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Heavy rain threatens to complicate rescue efforts in earthquake-ravaged Haiti

Heavy rain from Tropical Depression Grace drenched Haiti on Monday, threatening to complicate rescue efforts following Saturday's earthquake that left at least 1,297 people dead and tens of thousands homeless.

Driving the news: Up to 15 inches of rain were expected in parts of the country, with officials bracing for possible flash floods and mudslides.


The big picture: The storm's arrival comes as the country continues to reel from Saturday's magnitude 7.2 earthquake, last month's assassination of President Jovenel Moïse, the coronavirus pandemic, extreme poverty and worsening violence.

  • Residents who lost their homes in the earthquake used sheets and sticks to erect makeshift tents on a soccer field in Les Cayes, per AP.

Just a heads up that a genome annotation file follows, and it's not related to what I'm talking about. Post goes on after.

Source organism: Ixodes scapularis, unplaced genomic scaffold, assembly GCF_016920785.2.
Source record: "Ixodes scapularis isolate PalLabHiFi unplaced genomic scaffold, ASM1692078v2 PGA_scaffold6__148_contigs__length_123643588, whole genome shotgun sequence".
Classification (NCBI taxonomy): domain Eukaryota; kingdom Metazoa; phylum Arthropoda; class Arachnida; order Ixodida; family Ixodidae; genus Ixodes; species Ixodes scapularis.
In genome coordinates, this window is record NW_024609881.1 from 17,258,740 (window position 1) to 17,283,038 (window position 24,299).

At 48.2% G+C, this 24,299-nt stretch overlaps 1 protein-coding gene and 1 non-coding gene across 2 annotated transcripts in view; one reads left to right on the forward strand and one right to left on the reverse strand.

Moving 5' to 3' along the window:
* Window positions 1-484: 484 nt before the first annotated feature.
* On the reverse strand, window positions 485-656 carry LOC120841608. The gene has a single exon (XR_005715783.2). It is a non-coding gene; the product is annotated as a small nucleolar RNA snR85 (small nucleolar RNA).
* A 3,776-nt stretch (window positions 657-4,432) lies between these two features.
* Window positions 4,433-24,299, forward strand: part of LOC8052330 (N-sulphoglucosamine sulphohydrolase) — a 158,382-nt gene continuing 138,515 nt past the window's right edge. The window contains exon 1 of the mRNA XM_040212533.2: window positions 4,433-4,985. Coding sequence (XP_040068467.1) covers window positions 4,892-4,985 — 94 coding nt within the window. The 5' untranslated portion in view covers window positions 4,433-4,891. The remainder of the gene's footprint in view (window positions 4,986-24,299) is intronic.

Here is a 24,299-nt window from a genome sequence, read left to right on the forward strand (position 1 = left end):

• People continued to flood the country's already overwhelmed hospitals and clinics. At least 5,700 people were injured in the quake.
  • “We are saturated, and people keep coming in,” Michelet Paurus, a doctor at Les Cayes' general hospital told AP, adding that they were facing medication and supply shortages.

Prime Minister Ariel Henry declared a month-long state of emergency for the entire country, saying government aid was headed to destroyed towns and hospitals, per AP.

  • Aid workers must also contend with gangs who control some roads and towns, according to the UN Office for Coordination of Humanitarian Affairs.
  • OCHA said on Monday that local authorities are negotiating access and six aid vehicles were able to reach affected areas on Sunday. Additional convoys would arrive on Monday.
  • "The health system in affected areas is being overwhelmed, as health workers are assisting the injured while also contending with the COVID-19 pandemic, OCHA added. "The number of COVID-19 patients is expected to increase in the coming days and weeks."

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